Breakfast host on The Hits, columnist for nzherald.co.nz Life & Style.

Polly Gillespie: How do you age gracefully?

Who determines what ageing gracefully means, asks Polly. Photo / Supplied
Who determines what ageing gracefully means, asks Polly. Photo / Supplied

Of course Joanna Lumley is ageing gracefully. She's an ex-model and one of the most beautiful women on the planet. Plus, she wants to be taken seriously now. She could cut her hair off and pull out her teeth and she'd still be 800 times hotter than most of us.

Ageing gracefully. How do you do it? Why do you do it? Who determines what gracefully is? and does it mean "Please remove all signs of your sexuality and slowly fade back into the shadows!"

Ageing gracefully. My partner who is a few years younger than me always says "Just keep doing what you're doing babe. You look great. I love the mane of hair! I love the waxing and the Botox. Just keep doing your thing!" The thing is, I do like looking after my skin, and although I appreciate lines and grey hair on other people, I'm not keen on them myself.

My mother is still glam in her 80s. She was glam all her life. Mum never went out the front door without hair, makeup and pumps. I know other women sometimes felt bitter towards my mum.

Once, when she and some other 60-year-olds went on a European bus trip she was labelled "glamour puss", and not in a jolly way. More the way that other women spit the words when one woman is getting all the male attention (not a fair fight. Five elderly women to every elderly man!)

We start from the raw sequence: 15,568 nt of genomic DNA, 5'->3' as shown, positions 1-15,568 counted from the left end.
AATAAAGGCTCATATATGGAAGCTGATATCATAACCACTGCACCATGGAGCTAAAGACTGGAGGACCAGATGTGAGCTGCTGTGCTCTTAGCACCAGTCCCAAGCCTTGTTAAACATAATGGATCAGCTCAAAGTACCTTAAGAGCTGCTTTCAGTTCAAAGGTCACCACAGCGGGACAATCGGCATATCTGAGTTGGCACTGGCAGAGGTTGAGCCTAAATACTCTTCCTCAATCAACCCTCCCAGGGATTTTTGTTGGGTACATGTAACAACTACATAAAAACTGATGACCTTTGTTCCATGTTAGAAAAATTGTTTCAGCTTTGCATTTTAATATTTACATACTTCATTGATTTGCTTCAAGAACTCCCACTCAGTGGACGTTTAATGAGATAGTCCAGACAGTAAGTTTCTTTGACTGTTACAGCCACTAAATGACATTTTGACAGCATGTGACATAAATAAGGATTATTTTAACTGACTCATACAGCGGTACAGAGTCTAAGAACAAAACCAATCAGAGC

Whenever my picture comes out in a magazine, which is of course photoshopped to get rid of warts and spinach between my teeth, I get a slew of messages and emails from women vilifying me for not ageing gracefully.

Hmmmm, confusing. Graceful can surely include skincare, makeup and Botox? Does gracefully suddenly translate to "letting go of all effort and hope?" Why is it more graceful to look older than you need to? Why is it graceful to let your eyelids fall over your eyeballs? Oh, and if you do want to age quickly, whose business is that either? Why is it graceful to get hard lines of unhappiness? Surely ageing gracefully is finding beauty and joy whether it be internal or external or both. It's allowing other women to age the way they choose. It's admiring all types of ageing women with interest as opposed to anger. Ageing gracefully is surely laughing freely, relishing life, embracing sexuality, loving passionately or quietly and maybe - but not necessarily - a mil or two of Botox, if that's your thing.

Something I know for sure is that ageing gracefully is NOT messaging other women with your personal critique of their looks. That's not graceful, that's just weird and fundamentally judgmental and highly inappropriate. Do those same beauty critics also message women with grey hair and say, "look, love, I've been thinking about it and you should dye your hair brown. You'd look 20 years younger!" Maybe they do. Folk are after all queer...

Do men have to age gracefully? I dare say, no. None of The Rolling Stones or Jack Nicholson are ageing gracefully. They are skidding into home plate with a cigar in one hand, bourbon in the other, and pants pistol-cocked and at the ready for any woman at least thirty years younger.

Let's age any way we like and just judge people on their ability to help raise other people up, whether that be their children, society, or people at their rock bottom. Beauty has nothing to do with how you choose to look when you kick this mortal bucket! It's all about being graceful in our dealings with other people and that means keeping nasty comments about how other people age to ourselves!

- NZME.

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Breakfast host on The Hits, columnist for nzherald.co.nz Life & Style.

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